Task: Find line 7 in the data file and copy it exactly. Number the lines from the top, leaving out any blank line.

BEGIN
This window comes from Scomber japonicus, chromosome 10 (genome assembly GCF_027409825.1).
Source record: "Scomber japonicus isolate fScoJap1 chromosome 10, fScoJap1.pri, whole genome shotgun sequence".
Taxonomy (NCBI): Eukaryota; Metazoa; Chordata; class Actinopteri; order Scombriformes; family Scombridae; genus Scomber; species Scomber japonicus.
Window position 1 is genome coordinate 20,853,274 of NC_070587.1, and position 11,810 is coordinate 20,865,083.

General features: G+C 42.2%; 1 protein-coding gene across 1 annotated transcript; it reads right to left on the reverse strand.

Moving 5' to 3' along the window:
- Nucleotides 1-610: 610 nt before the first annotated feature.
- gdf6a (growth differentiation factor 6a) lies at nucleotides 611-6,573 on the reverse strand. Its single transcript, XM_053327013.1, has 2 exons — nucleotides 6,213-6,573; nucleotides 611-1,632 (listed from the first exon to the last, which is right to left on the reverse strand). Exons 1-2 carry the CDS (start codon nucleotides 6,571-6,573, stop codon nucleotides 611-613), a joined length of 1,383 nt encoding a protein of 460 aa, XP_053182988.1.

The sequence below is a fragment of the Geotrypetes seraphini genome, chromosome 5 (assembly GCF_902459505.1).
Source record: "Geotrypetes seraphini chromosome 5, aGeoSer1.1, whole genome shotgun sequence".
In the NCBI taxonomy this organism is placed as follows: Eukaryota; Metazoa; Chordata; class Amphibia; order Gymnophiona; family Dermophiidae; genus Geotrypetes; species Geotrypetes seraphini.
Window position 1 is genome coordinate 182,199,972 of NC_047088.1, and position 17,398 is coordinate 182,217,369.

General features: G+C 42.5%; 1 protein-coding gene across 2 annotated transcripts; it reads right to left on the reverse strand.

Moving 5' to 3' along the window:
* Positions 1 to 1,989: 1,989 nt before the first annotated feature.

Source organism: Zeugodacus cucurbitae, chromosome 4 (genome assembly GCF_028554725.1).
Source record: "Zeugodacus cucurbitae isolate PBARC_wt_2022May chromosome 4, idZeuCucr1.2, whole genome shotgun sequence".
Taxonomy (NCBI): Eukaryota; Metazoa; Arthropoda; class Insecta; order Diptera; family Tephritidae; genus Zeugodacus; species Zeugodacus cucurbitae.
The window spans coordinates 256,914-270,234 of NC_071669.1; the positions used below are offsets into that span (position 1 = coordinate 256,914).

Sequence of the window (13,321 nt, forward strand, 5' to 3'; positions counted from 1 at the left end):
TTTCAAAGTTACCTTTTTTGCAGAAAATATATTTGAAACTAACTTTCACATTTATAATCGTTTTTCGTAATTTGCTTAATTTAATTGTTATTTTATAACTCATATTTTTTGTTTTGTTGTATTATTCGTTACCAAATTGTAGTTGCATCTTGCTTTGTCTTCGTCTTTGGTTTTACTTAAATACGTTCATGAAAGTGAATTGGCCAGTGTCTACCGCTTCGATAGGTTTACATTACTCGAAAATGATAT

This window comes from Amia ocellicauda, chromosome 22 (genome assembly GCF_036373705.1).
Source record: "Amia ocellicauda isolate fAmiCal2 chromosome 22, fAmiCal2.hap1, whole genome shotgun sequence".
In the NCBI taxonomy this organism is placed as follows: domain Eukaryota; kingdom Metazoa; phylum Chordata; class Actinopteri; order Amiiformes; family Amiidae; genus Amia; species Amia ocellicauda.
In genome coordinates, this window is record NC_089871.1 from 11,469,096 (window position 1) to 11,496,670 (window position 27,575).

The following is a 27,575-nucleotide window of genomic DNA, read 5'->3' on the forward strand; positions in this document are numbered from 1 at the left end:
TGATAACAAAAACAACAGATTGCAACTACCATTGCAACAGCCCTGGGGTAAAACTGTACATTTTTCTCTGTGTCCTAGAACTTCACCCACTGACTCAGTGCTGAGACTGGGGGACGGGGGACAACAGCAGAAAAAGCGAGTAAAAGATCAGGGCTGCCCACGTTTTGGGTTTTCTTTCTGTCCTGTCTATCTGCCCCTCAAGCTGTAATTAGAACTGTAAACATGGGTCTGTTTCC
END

- Nucleotides 1-610: 610 nt before the first annotated feature.